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Wind power coming to the elm city  

New Haven has pledged to reduce carbon emissions 20 percent by 2010. To reach that ambitious goal, the city is promoting energy efficiency, bio-diesel fuel, solar arrays for public buildings – and now, windmills. Will John DeStefano be the Mayor of La Mancha, the Don Quixote of Dixwell?

The city is starting small, with a proposal to install four or five different kinds of wind turbines to see which work best. They will be placed in one of three locations currently under consideration, all near water. If the Board of Aldermen supports the idea, the wind turbines would be fully funded by the Connecticut Clean Energy Fund (to which all of the state’s electricity ratepayers contribute through their utility bills).

“Wind power is a function of having a place to site it,” said hizzoner (pictured at a Monday news conference promoting bio-diesel), and that’s what mayoral policy analyst Emily Byrne is working on right now. She’s pictured at the top of this story, showing the height of the turbines – between 30 and 75 feet, and definitely not more than 100 feet.

This is how the proposal would become reality, according to Byrne: The energy fund’s Connecticut coordinator has recognized that New Haven is a leader regarding renewable energy among municipalities in the state. He must first propose to the energy fund that it approve a grant for New Haven’s wind project, which then would go forward if the Board of Aldermen accepts it.

“Should everything run smoothly, we’d see construction in fall 2008,” Byrne says. The turbines would lower the city’s energy cost by producing three to five houses’ worth of electricity.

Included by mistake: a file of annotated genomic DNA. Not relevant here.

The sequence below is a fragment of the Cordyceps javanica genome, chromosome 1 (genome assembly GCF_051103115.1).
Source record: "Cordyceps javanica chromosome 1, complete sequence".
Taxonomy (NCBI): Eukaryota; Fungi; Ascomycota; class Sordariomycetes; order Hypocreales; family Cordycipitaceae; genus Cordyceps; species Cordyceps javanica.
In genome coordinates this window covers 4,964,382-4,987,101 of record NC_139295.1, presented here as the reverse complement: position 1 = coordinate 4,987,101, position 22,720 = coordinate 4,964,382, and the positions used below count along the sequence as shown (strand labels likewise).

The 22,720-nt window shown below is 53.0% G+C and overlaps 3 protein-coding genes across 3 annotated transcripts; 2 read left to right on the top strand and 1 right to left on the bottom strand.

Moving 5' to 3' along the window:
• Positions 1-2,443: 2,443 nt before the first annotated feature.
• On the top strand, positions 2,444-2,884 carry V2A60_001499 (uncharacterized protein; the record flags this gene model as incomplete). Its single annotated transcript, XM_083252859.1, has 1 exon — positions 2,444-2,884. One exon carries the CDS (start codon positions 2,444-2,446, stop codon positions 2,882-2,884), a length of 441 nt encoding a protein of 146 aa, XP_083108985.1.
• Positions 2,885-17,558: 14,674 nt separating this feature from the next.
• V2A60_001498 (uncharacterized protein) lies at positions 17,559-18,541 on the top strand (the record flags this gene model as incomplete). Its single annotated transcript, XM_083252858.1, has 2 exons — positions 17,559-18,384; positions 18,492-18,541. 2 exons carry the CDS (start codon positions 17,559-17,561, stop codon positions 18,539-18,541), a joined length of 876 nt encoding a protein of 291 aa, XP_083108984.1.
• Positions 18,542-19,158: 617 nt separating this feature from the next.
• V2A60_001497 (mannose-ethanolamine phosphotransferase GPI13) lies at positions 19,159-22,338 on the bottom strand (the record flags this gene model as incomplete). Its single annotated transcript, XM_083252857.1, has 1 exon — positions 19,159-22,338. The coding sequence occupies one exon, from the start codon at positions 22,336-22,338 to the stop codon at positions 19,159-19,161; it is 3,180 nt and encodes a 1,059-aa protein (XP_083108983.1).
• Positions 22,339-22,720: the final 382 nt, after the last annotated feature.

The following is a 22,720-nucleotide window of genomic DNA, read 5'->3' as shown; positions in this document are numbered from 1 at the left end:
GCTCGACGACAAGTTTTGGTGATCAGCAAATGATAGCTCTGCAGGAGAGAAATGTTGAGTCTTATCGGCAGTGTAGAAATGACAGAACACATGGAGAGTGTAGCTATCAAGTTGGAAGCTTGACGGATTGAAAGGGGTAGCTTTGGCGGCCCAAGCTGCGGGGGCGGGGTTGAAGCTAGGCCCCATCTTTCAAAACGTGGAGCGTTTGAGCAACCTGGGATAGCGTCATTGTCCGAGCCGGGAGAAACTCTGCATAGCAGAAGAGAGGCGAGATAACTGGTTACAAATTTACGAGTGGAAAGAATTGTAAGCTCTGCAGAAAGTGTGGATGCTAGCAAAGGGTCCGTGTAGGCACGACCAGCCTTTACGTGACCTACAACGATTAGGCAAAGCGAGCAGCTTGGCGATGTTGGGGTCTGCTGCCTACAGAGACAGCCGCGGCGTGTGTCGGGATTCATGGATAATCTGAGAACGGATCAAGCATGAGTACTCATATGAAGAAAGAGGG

Not a lot, “but the purpose for the models would be to demonstrate there are various forms of renewable energy,” Byrne says, “and wind turbines are one option. [Here she is showing the relative width of one.] Some people put solar panels on their house; some people might want to put a windmill in their back yard. The idea is that the city’s program would help create an incentive for homeowners to do that.” The Clean Energy Fund subsidizes homeowners’ purchase of solar panels, but doesn’t yet contribute to wind turbines, but Byrne said if the pilot project is a success, it may begin to subsidize this form of energy for homeowners as well.

By Melinda Tuhus

New Haven Independent

29 May 2007

This article is the work of the source indicated. Any opinions expressed in it are not necessarily those of National Wind Watch.

The copyright of this article resides with the author or publisher indicated. As part of its noncommercial effort to present the environmental, social, scientific, and economic issues of large-scale wind power development to a global audience seeking such information, National Wind Watch endeavors to observe “fair use” as provided for in section 107 of U.S. Copyright Law and similar “fair dealing” provisions of the copyright laws of other nations. Send requests to excerpt, general inquiries, and comments via e-mail.

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